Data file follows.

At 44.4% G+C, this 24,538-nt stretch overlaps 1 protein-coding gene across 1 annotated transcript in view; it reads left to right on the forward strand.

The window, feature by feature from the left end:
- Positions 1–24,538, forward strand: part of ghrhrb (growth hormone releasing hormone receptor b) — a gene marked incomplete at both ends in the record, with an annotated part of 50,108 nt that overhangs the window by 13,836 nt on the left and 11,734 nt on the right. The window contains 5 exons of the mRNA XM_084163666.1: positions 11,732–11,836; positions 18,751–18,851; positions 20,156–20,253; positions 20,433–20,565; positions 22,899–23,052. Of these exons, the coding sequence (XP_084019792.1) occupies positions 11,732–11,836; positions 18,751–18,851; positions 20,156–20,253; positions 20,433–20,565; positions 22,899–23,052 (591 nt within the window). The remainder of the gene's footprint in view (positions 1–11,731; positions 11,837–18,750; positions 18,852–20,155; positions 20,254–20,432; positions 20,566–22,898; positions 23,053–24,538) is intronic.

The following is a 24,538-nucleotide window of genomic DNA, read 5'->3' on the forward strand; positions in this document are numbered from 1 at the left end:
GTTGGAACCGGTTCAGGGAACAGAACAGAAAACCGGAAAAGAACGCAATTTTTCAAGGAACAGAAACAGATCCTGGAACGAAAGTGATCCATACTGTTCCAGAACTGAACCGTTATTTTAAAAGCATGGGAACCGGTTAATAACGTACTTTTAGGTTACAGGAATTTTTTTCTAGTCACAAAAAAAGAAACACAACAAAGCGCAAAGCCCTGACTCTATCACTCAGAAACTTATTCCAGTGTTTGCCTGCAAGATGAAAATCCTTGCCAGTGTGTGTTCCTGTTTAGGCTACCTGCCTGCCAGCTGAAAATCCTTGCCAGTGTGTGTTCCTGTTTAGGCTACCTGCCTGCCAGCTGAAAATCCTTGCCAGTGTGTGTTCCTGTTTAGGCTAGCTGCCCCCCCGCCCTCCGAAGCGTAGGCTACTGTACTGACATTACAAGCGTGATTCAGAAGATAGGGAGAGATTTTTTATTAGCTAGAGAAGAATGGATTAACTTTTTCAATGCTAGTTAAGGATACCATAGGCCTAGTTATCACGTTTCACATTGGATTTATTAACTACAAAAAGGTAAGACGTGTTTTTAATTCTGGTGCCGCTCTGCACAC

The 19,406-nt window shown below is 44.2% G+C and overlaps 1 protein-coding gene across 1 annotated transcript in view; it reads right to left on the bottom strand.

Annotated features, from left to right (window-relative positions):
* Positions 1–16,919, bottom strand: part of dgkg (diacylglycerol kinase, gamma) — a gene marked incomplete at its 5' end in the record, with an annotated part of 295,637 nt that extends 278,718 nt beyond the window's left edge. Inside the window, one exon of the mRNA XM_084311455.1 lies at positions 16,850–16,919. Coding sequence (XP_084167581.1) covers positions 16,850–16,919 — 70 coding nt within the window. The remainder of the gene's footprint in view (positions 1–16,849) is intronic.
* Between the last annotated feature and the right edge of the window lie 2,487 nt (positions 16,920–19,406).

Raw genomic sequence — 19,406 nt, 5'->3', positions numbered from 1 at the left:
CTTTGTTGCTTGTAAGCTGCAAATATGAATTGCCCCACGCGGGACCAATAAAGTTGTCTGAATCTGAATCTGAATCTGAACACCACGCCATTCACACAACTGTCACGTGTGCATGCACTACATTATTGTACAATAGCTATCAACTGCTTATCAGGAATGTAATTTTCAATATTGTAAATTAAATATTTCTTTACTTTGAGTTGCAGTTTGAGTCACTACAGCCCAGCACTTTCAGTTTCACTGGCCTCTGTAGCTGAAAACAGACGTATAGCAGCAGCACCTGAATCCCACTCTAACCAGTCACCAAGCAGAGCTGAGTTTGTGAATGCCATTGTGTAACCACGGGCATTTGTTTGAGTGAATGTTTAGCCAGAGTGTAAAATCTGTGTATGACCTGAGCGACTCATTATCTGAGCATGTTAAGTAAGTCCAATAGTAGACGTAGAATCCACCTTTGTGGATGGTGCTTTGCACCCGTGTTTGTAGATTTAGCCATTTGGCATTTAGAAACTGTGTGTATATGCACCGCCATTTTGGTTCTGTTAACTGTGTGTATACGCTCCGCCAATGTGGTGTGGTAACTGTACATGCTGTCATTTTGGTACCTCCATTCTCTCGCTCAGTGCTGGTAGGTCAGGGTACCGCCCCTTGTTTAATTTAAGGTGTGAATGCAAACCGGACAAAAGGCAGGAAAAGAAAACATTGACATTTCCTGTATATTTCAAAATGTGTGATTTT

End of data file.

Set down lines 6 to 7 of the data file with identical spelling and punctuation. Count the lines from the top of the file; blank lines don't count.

The 19,406-nt window shown below is 44.2% G+C and overlaps 1 protein-coding gene across 1 annotated transcript in view; it reads right to left on the bottom strand.

Annotated features, from left to right (window-relative positions):